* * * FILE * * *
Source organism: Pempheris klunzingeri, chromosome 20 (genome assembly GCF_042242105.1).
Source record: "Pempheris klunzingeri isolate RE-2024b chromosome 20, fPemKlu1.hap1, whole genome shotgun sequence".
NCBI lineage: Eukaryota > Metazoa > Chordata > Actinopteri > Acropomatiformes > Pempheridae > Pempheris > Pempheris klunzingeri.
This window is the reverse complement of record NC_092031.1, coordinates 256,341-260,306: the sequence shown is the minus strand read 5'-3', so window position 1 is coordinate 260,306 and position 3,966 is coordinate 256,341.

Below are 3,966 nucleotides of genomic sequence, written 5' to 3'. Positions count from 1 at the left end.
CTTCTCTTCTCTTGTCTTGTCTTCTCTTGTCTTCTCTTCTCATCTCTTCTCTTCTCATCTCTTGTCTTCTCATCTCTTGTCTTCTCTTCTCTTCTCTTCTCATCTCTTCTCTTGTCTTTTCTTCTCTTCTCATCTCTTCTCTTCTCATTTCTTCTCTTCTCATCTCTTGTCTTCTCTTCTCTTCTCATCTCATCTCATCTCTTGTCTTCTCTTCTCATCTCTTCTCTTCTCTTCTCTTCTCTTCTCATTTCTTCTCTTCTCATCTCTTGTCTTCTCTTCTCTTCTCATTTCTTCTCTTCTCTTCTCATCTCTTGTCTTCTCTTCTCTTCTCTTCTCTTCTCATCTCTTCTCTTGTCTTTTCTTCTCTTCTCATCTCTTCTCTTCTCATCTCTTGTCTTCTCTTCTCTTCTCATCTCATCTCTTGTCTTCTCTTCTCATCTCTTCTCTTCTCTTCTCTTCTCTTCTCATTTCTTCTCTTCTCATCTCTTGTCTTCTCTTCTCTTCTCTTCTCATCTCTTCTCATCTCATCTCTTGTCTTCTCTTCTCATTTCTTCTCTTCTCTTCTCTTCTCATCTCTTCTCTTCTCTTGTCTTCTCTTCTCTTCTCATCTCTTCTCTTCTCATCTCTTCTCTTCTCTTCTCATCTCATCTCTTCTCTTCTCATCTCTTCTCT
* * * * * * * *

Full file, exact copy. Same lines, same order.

Source organism: Pempheris klunzingeri, chromosome 20 (genome assembly GCF_042242105.1).
Source record: "Pempheris klunzingeri isolate RE-2024b chromosome 20, fPemKlu1.hap1, whole genome shotgun sequence".
NCBI lineage: Eukaryota > Metazoa > Chordata > Actinopteri > Acropomatiformes > Pempheridae > Pempheris > Pempheris klunzingeri.
This window is the reverse complement of record NC_092031.1, coordinates 256,341-260,306: the sequence shown is the minus strand read 5'-3', so window position 1 is coordinate 260,306 and position 3,966 is coordinate 256,341.

Below are 3,966 nucleotides of genomic sequence, written 5' to 3'. Positions count from 1 at the left end.
CTTCTCTTCTCTTGTCTTGTCTTCTCTTGTCTTCTCTTCTCATCTCTTCTCTTCTCATCTCTTGTCTTCTCATCTCTTGTCTTCTCTTCTCTTCTCTTCTCATCTCTTCTCTTGTCTTTTCTTCTCTTCTCATCTCTTCTCTTCTCATTTCTTCTCTTCTCATCTCTTGTCTTCTCTTCTCTTCTCATCTCATCTCATCTCTTGTCTTCTCTTCTCATCTCTTCTCTTCTCTTCTCTTCTCTTCTCATTTCTTCTCTTCTCATCTCTTGTCTTCTCTTCTCTTCTCATTTCTTCTCTTCTCTTCTCATCTCTTGTCTTCTCTTCTCTTCTCTTCTCTTCTCATCTCTTCTCTTGTCTTTTCTTCTCTTCTCATCTCTTCTCTTCTCATCTCTTGTCTTCTCTTCTCTTCTCATCTCATCTCTTGTCTTCTCTTCTCATCTCTTCTCTTCTCTTCTCTTCTCTTCTCATTTCTTCTCTTCTCATCTCTTGTCTTCTCTTCTCTTCTCTTCTCATCTCTTCTCATCTCATCTCTTGTCTTCTCTTCTCATTTCTTCTCTTCTCTTCTCTTCTCATCTCTTCTCTTCTCTTGTCTTCTCTTCTCTTCTCATCTCTTCTCTTCTCATCTCTTCTCTTCTCTTCTCATCTCATCTCTTCTCTTCTCATCTCTTCTCT